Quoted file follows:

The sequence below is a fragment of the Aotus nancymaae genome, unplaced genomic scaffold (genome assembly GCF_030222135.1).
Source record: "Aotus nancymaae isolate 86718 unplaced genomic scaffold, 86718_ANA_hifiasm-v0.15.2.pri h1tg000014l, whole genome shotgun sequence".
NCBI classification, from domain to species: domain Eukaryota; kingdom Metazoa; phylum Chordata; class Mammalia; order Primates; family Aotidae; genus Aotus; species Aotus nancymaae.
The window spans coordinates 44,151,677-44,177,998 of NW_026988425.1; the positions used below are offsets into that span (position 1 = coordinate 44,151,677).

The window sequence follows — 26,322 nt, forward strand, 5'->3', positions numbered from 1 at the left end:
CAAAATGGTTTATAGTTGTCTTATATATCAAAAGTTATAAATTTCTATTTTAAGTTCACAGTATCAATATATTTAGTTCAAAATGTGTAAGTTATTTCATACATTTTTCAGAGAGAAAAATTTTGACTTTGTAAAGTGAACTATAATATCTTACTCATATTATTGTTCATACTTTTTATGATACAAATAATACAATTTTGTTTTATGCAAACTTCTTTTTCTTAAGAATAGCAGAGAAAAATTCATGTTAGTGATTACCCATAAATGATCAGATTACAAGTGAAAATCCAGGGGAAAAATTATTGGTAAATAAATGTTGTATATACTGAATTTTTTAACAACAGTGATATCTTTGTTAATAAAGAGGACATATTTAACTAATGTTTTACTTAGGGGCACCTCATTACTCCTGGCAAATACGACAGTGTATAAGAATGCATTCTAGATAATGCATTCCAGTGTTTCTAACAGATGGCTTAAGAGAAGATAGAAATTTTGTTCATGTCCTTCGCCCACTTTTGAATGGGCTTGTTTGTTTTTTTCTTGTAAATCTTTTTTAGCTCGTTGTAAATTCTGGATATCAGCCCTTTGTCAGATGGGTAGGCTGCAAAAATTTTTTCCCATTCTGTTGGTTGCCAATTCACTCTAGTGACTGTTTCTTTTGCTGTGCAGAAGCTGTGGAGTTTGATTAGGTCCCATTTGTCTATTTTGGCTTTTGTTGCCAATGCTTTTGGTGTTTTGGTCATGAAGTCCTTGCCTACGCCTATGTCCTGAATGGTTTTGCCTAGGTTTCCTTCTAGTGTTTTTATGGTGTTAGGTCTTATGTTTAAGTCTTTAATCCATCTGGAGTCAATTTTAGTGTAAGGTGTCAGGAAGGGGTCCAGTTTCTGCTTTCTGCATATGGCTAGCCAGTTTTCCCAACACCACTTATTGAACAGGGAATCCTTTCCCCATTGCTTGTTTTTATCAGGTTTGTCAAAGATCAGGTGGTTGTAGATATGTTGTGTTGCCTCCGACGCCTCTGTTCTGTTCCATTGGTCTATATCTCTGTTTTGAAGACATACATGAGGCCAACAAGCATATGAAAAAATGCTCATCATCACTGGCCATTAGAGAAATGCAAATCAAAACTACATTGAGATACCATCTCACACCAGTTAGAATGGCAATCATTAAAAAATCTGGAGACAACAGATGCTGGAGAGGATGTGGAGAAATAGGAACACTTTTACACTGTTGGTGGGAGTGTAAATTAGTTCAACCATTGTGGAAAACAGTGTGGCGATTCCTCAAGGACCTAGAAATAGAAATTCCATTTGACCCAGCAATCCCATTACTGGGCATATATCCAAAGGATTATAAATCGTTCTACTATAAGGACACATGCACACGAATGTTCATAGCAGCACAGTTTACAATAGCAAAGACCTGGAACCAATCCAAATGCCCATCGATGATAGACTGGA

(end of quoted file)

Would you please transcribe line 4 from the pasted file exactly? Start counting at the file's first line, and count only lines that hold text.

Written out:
The window spans coordinates 44,151,677-44,177,998 of NW_026988425.1; the positions used below are offsets into that span (position 1 = coordinate 44,151,677).